Imagine this, you’re a superhero. But you stumbled on your gift by chance. You glide through your City day and night, unseen, unheard, and you work alone. It can get lonely. The responsibility can be heavy on the soul. There’s no explanation as to why you, out of millions of people in the World have been given such an amazing gift. You use it to rid the streets of crime and injustice, and make the City a better place for everyone. You work in the underground realms and dark shadows that lie within the City.You avoid being seen as best you can. But hiding your gift from those you care about isn’t an easy task.You’ve witnessed more than most kids your age. You live on the streets fighting for survival on a daily basis. Your name is Orphi but no one knows the real you. Through the good times and the bad, somehow having this gift feels right.
Aimed at 13-16 year olds, the Orphiseries of books was created by Nottingham’s uber talented SCOTT TAYLOR. Scott has a passion for Super Heroes and more importantly the history of Nottingham, so he combined the two and the wonderful Orphi series was born. It must be noted that Scott has you in the gripping depths of an otherworldly adventure from start to finish in both of his books. Every kid in us will want to be Orphi. I caught up with Scott recently and he gave us a deeper look into the complex character of Orphi and the world he has created for himself.
Orphi is a streetwise kid with no fixed abode, who finds himself with more responsibilities than anyone his age should have to endure. Where did the idea of Orphi originate?
Although his background on the streets is different to what most readers will have experienced, I think we all feel moments where the odds are stacked up against us, so in that way Orphi’s escapades – though exaggerated from what most of us would experience in our day to day lives – are things that people can relate to. On a personal note, I lost my best friend when I was at junior school and my mum when I was 22, so I guess my perception of what tribulations people should reasonably expect to endure at certain ages is skewed from the ‘white picket fence’ version of normality. Life’s a tidal wave sometimes, and it doesn’t care about the age of the people it knocks around. In that way, Orphi’s inspired by all of us. We all face difficulties and we all make mistakes. But we all have moments where we can be heroes.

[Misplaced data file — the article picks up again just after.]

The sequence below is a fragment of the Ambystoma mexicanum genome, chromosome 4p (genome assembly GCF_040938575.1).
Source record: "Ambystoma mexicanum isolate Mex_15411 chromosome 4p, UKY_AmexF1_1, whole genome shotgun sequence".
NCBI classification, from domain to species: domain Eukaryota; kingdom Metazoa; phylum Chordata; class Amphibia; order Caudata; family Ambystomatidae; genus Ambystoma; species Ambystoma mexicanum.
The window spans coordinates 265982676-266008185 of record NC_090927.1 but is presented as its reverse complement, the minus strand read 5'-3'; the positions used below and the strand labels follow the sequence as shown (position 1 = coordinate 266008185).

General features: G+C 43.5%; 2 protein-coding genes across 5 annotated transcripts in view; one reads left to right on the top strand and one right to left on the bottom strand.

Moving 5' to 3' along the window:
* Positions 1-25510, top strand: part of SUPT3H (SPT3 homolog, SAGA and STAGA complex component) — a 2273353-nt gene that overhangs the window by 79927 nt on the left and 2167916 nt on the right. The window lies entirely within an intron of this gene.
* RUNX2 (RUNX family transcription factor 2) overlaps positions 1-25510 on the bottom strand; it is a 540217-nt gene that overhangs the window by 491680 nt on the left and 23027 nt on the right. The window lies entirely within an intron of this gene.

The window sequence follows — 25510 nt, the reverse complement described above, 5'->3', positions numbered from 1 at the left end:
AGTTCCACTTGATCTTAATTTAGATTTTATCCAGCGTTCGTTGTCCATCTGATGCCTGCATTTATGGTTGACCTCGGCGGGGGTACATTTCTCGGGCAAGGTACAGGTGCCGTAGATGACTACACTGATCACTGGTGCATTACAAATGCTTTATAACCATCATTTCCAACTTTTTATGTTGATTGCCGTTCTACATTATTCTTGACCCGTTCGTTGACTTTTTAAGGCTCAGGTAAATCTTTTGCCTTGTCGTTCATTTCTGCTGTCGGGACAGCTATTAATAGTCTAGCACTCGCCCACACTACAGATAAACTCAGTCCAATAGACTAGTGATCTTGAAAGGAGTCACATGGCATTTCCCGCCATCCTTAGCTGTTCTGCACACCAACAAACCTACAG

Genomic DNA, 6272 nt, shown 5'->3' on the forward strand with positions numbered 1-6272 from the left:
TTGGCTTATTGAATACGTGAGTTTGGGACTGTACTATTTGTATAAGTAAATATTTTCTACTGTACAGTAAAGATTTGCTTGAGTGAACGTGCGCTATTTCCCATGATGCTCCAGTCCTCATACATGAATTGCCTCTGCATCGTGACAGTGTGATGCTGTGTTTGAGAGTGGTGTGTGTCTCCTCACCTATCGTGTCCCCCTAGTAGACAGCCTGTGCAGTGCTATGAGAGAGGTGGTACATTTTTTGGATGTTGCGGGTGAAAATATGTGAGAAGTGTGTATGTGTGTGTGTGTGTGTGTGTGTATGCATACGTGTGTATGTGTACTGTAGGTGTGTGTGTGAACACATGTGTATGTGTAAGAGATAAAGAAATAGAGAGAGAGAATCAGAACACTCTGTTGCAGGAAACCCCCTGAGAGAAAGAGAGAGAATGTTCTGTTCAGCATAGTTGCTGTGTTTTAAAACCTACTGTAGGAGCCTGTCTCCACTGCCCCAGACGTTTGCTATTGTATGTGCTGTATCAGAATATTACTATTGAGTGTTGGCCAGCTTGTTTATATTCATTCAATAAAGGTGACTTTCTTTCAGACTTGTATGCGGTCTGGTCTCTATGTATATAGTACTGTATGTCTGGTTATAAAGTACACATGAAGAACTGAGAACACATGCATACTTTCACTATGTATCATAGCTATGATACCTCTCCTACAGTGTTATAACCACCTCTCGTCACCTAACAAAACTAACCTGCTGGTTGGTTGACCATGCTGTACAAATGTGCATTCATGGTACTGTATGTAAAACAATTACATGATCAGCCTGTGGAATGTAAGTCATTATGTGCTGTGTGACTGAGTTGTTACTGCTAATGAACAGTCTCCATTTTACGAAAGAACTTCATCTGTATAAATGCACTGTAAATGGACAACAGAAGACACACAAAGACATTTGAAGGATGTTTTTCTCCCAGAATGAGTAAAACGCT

What message did you want to convey (if any) by telling Orphi’s story?
I’m not organised enough to convey a grand message! My overall aim I guess is to tell the tale of a superpowered character without a lot of the clichés we’d usually associate with that genre. It’s not a story about a superhero; it’s about a boy who sometimes works as a superhero. I wanted to create a tale where we think of Orphi’s heroic persona as secondary to him as a real person.
I noticed numerous subtle references to our fantastic City of Nottingham. Has the City played a huge part in the creation and development of the story?
Well spotted! The history of my hometown, Nottingham, has intrigued me for ages now. Not the history of kings and queens, but of shops, streets and people. I suppose I mean social history, really. Cities change but there are always clues to the past lying around if you look for them. Orphi I guess is a reflection of me in that sense, because he lives and hides in forgotten, lost or inaccessible parts of the city. I plan to put a little film on YouTube at some point, showing where the places mentioned are, or where I imagine them as being.